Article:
A somewhat flexible sheet or layer of material 13 is next preferably placed atop the reinforced-resin layer 12, as shown in process in FIG. 4, to complete a pre-packaging or sub-assembly having some needed degree of flexibility. Material 13 may be a polytetrafluorethylene such as Teflon, for example, and it serves a desirable protective function for the resin layer 12 while having "parting" characteristics which will enable it to be removed easily after the gage sub-assembly has been handled to the point where the gage to be installed permanently at a selected surface site. At the latter time, with protective cover 13 removed, the thus-exposed surface of partly cured resin layer 12 is placed against the selected measurement surface 14a of a transducer or other force-or-load-withstanding element 14 (FIG. 5), leaving conductive surfaces of the gage and tabs outwardly disposed, under cover of the Kapton tape 11. Pressure is then preferably applied uniformly through tape 14 (example: 50-75 psi, by clamping, not shown), and the entire installation is then exposed to final heat-curing temperatures which will cause resin layer 13 to soften and then to harden. The final heat-curing may be performed in an oven, for example; one suitable practice includes treating in an oven for one-half hour at 275° F and then for one hour at 375° F. After that initial heat-treating, Kapton tape 11 may be peeled away to expose conductive surfaces of the gage and any associated tabs, as is shown to be occurring in FIG. 5. Subsequently, the curing is preferably continued for another hour, at 450° F., followed by cooling to ambient temperture. In FIG. 5, the reinforced-resin layer, suitably cured, is designated by the reference character 13'.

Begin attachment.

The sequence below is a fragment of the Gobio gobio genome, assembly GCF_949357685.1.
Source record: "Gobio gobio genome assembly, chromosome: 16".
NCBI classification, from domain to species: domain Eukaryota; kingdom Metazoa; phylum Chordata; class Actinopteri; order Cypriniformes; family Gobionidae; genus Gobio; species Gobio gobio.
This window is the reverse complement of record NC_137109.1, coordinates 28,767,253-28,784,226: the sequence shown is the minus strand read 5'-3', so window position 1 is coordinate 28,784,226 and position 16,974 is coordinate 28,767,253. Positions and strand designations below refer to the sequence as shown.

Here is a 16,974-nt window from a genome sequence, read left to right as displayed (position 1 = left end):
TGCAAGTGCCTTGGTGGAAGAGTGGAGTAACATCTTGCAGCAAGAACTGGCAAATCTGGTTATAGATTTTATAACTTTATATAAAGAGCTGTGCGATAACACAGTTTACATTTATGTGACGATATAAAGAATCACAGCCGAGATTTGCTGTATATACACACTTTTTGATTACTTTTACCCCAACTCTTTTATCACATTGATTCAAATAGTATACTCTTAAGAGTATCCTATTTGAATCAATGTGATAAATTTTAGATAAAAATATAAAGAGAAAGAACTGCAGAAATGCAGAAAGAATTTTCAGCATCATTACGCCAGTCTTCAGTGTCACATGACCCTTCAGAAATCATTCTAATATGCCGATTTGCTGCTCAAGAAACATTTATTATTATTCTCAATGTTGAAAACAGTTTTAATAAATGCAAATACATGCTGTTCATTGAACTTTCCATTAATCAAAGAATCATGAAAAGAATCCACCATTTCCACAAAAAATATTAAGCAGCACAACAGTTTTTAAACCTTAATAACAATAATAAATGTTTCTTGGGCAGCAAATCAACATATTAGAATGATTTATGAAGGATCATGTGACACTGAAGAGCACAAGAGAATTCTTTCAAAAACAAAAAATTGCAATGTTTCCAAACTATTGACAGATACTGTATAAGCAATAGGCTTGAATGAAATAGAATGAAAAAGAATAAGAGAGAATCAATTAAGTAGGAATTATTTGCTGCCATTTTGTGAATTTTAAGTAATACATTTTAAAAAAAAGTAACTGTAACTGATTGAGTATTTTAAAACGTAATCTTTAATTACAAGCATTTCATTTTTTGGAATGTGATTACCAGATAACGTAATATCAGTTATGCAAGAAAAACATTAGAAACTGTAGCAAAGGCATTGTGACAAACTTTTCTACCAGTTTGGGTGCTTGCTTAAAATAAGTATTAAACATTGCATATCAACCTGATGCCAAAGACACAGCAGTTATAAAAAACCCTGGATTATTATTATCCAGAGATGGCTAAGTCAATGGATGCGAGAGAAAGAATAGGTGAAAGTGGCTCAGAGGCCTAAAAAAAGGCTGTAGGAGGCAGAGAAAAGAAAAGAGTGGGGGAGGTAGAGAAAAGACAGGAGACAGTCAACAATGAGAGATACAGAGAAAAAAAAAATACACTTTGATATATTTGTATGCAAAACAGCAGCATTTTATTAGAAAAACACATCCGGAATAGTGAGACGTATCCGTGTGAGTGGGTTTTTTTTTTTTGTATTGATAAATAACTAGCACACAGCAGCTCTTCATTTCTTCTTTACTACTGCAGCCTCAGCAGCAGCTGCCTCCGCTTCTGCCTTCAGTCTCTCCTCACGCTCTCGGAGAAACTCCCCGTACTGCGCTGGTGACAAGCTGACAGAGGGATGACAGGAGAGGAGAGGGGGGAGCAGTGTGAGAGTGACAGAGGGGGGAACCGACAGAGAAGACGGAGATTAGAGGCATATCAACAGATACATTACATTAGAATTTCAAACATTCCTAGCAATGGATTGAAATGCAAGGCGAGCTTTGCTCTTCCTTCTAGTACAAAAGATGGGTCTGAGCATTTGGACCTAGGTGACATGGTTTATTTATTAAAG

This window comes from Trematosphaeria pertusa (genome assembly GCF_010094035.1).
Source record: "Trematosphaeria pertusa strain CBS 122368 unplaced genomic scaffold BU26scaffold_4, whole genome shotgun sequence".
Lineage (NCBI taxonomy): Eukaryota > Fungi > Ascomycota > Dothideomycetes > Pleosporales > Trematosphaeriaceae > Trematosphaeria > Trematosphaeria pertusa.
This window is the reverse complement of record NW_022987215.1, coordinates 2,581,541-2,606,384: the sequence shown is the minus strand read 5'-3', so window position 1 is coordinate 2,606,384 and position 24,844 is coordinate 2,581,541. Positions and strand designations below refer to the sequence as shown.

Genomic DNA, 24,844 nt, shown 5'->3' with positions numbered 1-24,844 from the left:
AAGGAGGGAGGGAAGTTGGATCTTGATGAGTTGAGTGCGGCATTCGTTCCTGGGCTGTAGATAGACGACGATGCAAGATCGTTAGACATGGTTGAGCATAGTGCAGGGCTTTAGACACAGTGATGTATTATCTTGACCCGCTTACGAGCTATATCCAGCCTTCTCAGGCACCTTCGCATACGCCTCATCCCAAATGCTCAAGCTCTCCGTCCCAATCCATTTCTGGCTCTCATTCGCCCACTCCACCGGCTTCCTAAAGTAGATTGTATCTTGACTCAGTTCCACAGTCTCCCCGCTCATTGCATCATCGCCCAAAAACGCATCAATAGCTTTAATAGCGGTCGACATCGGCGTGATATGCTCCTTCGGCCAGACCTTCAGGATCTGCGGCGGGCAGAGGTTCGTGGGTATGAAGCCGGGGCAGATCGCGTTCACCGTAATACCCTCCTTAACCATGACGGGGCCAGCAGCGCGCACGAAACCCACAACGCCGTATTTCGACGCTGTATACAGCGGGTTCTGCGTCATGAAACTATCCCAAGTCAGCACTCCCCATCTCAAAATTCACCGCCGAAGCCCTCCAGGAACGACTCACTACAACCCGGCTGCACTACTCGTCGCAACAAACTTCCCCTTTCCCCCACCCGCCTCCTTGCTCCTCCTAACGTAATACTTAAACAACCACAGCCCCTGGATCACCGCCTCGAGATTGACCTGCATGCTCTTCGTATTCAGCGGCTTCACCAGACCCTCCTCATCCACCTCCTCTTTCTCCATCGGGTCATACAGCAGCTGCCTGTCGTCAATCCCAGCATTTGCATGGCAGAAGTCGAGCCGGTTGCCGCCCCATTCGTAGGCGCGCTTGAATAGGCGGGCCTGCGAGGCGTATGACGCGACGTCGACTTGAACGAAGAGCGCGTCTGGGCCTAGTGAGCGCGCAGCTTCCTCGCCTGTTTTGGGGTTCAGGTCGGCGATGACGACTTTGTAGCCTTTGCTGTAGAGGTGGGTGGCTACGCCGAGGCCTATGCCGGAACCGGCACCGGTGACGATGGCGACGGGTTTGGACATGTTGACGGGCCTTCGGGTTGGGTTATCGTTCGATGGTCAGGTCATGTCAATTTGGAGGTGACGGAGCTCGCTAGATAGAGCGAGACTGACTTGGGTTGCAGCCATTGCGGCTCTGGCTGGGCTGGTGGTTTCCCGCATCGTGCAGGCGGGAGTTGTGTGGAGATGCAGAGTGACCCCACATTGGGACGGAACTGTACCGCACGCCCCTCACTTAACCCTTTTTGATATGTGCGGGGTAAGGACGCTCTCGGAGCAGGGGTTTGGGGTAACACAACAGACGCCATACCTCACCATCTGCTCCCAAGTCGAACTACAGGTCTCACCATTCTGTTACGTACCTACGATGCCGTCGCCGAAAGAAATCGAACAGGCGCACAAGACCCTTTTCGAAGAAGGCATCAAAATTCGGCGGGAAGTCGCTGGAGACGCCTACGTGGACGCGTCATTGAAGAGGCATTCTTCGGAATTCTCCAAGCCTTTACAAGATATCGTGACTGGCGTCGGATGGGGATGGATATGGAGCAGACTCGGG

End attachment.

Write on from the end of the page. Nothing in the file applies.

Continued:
During the final curing operations, the pressures applied by clamping or otherwise through tape 11 press the foil-gage filaments 7a, as well as gage elements 7c and 7b, into shallow partial embodiment in the soft resin layer. When the gage installation has been completed, such filaments and elements are thus securely locked with the hardened resin layer, as illustrated in FIG. 6. That partial embedment also assists in reducing creep effects. The resulting thickness 15 of insulating bonding material 13', involving no cement, can readily be developed at a substantially uniform thickness of about 0.001 inch, whereas conventional cemented foil gages may typically involve a cement layer of about 0.005 inch and a backing material of about 0.0012-0.0013 inch, for a total thickness of nearly 2 mils. The consistently thinner spacing of gage filaments from the specimen surface results in lessened errors in bending measurements, and improved heat transfer is also effected thereby. The resin-impregnated glass paper may typically be only 0.0007 inch thick.
It should be understood that the specific practices and preferred embodiments herein referred to have been offered by way of disclosure, rather than limitation, and that various modifications, additions and substitutions may be effected by those skilled in the art without departure from these teachings; it is therefore aimed in the appended claims to embrace all such variations as fall within the true spirit and scope of this invention.
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|U.S. Classification||156/233, 338/2, 156/298, 428/209, 156/235, 156/249, 428/901, 156/247|
|Cooperative Classification||G01L1/2287, Y10T156/109, Y10T428/24917, G01B7/18, Y10S428/901|
|European Classification||G01L1/22E, G01B7/18|
|Aug 7, 1986||AS||Assignment|
Owner name: BLH ELECTRONICS, INC., 75 SHAWMUT ROAD, CANTON, MA
Free format text: ASSIGNMENT OF ASSIGNORS INTEREST.;ASSIGNOR:NOBEL ELECTRONICS, INC., A CORP OF DE.;REEL/FRAME:004604/0886
Effective date: 19860527
Owner name: NOBEL ELECTRONICS, INC., SUITE 300, 595 SKIPPACK R
Free format text: ASSIGNMENT OF ASSIGNORS INTEREST.;ASSIGNOR:BOFORS AMERICA, INC., A CORP OF DE.;REEL/FRAME:004604/0883
Effective date: 19860605